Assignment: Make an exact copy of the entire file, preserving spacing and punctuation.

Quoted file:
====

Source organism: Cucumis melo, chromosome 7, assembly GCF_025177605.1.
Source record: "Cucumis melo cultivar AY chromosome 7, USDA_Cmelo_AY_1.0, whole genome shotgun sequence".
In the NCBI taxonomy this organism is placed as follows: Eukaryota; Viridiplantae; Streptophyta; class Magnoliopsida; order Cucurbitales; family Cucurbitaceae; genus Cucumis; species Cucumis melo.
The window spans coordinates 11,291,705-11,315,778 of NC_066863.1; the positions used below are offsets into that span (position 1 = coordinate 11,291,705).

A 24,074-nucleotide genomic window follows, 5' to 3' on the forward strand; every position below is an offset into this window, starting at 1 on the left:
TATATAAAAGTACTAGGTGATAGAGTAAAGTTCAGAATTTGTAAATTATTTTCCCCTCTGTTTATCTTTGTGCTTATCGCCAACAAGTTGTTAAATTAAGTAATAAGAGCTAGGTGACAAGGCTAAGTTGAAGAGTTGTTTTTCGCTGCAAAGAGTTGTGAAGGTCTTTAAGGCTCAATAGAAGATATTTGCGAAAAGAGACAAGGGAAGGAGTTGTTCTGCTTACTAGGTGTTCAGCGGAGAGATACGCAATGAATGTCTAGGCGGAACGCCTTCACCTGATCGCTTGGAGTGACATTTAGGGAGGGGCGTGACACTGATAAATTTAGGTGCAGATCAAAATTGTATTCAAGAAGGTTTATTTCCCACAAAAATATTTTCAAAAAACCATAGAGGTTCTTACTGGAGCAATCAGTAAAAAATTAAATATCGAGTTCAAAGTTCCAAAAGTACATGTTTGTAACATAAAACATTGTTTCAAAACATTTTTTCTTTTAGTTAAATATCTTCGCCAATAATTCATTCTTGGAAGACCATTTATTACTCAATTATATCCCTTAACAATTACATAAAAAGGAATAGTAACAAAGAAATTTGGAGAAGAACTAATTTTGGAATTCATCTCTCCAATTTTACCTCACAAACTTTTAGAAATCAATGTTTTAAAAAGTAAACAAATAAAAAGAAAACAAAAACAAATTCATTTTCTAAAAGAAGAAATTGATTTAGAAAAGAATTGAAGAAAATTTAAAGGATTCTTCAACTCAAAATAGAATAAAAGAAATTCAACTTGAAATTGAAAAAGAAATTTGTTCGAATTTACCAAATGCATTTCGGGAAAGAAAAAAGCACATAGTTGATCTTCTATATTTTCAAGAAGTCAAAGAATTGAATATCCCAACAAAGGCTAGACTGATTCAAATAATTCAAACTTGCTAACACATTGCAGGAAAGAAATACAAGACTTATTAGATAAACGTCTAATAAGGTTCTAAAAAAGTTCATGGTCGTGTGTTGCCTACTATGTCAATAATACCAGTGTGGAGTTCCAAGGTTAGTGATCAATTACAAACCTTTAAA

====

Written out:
Source organism: Cucumis melo, chromosome 7, assembly GCF_025177605.1.
Source record: "Cucumis melo cultivar AY chromosome 7, USDA_Cmelo_AY_1.0, whole genome shotgun sequence".
In the NCBI taxonomy this organism is placed as follows: Eukaryota; Viridiplantae; Streptophyta; class Magnoliopsida; order Cucurbitales; family Cucurbitaceae; genus Cucumis; species Cucumis melo.
The window spans coordinates 11,291,705-11,315,778 of NC_066863.1; the positions used below are offsets into that span (position 1 = coordinate 11,291,705).

A 24,074-nucleotide genomic window follows, 5' to 3' on the forward strand; every position below is an offset into this window, starting at 1 on the left:
TATATAAAAGTACTAGGTGATAGAGTAAAGTTCAGAATTTGTAAATTATTTTCCCCTCTGTTTATCTTTGTGCTTATCGCCAACAAGTTGTTAAATTAAGTAATAAGAGCTAGGTGACAAGGCTAAGTTGAAGAGTTGTTTTTCGCTGCAAAGAGTTGTGAAGGTCTTTAAGGCTCAATAGAAGATATTTGCGAAAAGAGACAAGGGAAGGAGTTGTTCTGCTTACTAGGTGTTCAGCGGAGAGATACGCAATGAATGTCTAGGCGGAACGCCTTCACCTGATCGCTTGGAGTGACATTTAGGGAGGGGCGTGACACTGATAAATTTAGGTGCAGATCAAAATTGTATTCAAGAAGGTTTATTTCCCACAAAAATATTTTCAAAAAACCATAGAGGTTCTTACTGGAGCAATCAGTAAAAAATTAAATATCGAGTTCAAAGTTCCAAAAGTACATGTTTGTAACATAAAACATTGTTTCAAAACATTTTTTCTTTTAGTTAAATATCTTCGCCAATAATTCATTCTTGGAAGACCATTTATTACTCAATTATATCCCTTAACAATTACATAAAAAGGAATAGTAACAAAGAAATTTGGAGAAGAACTAATTTTGGAATTCATCTCTCCAATTTTACCTCACAAACTTTTAGAAATCAATGTTTTAAAAAGTAAACAAATAAAAAGAAAACAAAAACAAATTCATTTTCTAAAAGAAGAAATTGATTTAGAAAAGAATTGAAGAAAATTTAAAGGATTCTTCAACTCAAAATAGAATAAAAGAAATTCAACTTGAAATTGAAAAAGAAATTTGTTCGAATTTACCAAATGCATTTCGGGAAAGAAAAAAGCACATAGTTGATCTTCTATATTTTCAAGAAGTCAAAGAATTGAATATCCCAACAAAGGCTAGACTGATTCAAATAATTCAAACTTGCTAACACATTGCAGGAAAGAAATACAAGACTTATTAGATAAACGTCTAATAAGGTTCTAAAAAAGTTCATGGTCGTGTGTTGCCTACTATGTCAATAATACCAGTGTGGAGTTCCAAGGTTAGTGATCAATTACAAACCTTTAAA